# Wedge sum

In topology, the **wedge sum** is a "one-point union" of a family of topological spaces. Specifically, if *X* and *Y* are pointed spaces (i.e. topological spaces with distinguished basepoints *x*_{0} and *y*_{0}) the wedge sum of *X* and *Y* is the quotient space of the disjoint union of *X* and *Y* by the identification *x*_{0} ∼ *y*_{0}:

where ∼ is the equivalence closure of the relation {(*x*_{0},*y*_{0})}.
More generally, suppose (*X*_{i}Template:Pad)_{i∈I} is a family of pointed spaces with basepoints {*p*_{i}Template:Pad}. The wedge sum of the family is given by:

where ∼ is the equivalence relation {(*p _{i}*Template:Pad,

*p*Template:Pad) |

_{j}*i,j*∈

*I*Template:Pad}. In other words, the wedge sum is the joining of several spaces at a single point. This definition is sensitive to the choice of the basepoints {

*p*

_{i}}, unless the spaces {

*X*

_{i}Template:Pad} are homogeneous.

The wedge sum is again a pointed space, and the binary operation is associative and commutative (up to isomorphism).

Sometimes the wedge sum is called the **wedge product**, but this is not the same concept as the exterior product, which is also often called the wedge product.

## Examples

The wedge sum of two circles is homeomorphic to a figure-eight space. The wedge sum of *n* circles is often called a *bouquet of circles*, while a wedge product of arbitrary spheres is often called a **bouquet of spheres**.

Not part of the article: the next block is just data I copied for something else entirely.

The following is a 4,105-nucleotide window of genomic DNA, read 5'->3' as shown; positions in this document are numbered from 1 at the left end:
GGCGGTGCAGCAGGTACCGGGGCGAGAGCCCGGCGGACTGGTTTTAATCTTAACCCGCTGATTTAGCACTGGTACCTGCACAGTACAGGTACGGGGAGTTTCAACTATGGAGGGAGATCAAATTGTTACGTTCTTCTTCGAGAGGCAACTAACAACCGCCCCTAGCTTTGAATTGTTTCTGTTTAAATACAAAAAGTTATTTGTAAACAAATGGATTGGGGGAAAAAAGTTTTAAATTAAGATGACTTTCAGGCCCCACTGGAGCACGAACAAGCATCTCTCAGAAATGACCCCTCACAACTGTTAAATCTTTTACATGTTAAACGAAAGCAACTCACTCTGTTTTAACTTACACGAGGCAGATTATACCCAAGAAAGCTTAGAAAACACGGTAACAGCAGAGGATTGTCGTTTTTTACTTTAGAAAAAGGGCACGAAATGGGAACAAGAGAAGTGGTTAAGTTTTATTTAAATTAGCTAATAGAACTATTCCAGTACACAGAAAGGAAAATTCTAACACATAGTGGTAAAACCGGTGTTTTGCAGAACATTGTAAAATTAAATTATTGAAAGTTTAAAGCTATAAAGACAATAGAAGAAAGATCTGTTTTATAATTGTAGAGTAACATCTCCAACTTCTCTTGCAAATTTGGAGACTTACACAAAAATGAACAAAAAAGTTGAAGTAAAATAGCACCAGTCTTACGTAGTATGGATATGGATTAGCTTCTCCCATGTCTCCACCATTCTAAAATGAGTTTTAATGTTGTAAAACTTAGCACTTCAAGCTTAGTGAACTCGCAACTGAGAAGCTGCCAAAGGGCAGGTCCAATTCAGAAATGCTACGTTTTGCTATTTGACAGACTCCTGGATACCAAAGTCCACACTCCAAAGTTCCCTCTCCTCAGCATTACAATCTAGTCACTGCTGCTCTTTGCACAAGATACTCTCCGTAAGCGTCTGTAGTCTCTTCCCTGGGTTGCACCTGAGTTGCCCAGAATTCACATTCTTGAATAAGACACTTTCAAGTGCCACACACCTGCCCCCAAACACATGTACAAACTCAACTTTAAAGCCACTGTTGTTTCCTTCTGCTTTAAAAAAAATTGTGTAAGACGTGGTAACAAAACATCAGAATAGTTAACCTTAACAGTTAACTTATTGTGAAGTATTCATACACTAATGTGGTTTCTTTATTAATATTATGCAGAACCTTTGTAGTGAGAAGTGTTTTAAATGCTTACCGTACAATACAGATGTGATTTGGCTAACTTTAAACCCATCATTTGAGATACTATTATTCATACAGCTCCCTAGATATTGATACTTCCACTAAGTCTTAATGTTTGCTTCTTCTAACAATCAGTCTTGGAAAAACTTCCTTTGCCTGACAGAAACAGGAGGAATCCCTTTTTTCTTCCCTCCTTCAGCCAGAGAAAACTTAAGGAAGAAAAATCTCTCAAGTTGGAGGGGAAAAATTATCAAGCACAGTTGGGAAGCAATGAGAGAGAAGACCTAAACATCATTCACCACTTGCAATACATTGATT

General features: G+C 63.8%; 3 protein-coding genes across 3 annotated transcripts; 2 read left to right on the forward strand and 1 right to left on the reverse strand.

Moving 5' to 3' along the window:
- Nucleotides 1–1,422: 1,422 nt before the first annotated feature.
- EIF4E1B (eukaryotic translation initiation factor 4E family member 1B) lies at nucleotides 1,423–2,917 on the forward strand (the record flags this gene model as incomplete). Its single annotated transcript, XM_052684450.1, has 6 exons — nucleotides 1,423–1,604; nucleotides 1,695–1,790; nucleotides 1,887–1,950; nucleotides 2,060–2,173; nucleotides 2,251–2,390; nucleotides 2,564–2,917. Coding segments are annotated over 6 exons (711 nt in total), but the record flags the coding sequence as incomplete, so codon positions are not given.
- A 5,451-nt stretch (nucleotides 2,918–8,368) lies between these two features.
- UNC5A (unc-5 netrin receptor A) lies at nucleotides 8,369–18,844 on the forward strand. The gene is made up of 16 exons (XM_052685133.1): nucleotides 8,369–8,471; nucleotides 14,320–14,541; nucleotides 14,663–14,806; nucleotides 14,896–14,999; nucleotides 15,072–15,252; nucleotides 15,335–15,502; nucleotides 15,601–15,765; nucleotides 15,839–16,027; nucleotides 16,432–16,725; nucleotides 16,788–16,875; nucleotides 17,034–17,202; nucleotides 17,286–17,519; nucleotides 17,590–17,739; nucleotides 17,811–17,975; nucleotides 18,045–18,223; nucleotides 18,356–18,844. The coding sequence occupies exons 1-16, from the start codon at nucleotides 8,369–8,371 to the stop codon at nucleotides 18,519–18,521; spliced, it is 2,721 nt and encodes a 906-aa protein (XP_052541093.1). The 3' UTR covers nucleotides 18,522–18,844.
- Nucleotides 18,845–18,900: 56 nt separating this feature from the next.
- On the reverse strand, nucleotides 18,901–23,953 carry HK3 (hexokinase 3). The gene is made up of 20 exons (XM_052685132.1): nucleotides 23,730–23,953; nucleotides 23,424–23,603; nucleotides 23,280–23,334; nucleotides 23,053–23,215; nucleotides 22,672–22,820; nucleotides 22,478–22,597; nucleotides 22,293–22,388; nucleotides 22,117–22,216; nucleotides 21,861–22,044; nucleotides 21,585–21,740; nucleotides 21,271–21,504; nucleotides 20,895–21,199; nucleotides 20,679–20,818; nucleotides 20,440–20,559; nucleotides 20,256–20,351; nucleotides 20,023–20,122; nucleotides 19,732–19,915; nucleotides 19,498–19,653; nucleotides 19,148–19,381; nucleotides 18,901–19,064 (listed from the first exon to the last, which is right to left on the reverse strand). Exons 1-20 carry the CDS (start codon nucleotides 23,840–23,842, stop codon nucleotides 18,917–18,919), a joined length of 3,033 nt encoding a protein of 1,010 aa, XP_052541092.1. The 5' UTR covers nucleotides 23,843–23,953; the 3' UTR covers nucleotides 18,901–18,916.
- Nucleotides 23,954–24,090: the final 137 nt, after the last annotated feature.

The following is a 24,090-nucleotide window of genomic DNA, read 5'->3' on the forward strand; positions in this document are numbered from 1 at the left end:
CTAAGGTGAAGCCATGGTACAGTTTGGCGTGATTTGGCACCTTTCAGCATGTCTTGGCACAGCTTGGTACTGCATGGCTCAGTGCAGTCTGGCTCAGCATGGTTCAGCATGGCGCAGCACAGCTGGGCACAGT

A common construction in homotopy is to identify all of the points along the equator of an *n*-sphere . Doing so results in two copies of the sphere, joined at the point that was the equator:

Let be the map , that is, of identifying the equator down to a single point. Then addition of two elements of the *n*-dimensional homotopy group of a space *X* at the distinguished point can be understood as the composition of and with :

Here, and are understood to be maps, and similarly for , which take a distinguished point to a point . Note that the above defined the wedge sum of two functions, which was possible because , which was the point that is equivalenced in the wedge sum of the underlying spaces.

## Categorical description

The wedge sum can be understood as the coproduct in the category of pointed spaces. Alternatively, the wedge sum can be seen as the pushout of the diagram *X* ← {•} → *Y* in the category of topological spaces (where {•} is any one point space).

## Properties

Van Kampen's theorem gives certain conditions (which are usually fulfilled for well-behaved spaces, such as CW complexes) under which the fundamental group of the wedge sum of two spaces *X* and *Y* is the free product of the fundamental groups of *X* and *Y*.

## See also

- Smash product
- Hawaiian earring, a topological space resembling, but not the same as, a wedge sum of countably many circles

## References

- Rotman, Joseph.
*An Introduction to Algebraic Topology*, Springer, 2004, p. 153. ISBN 0-387-96678-1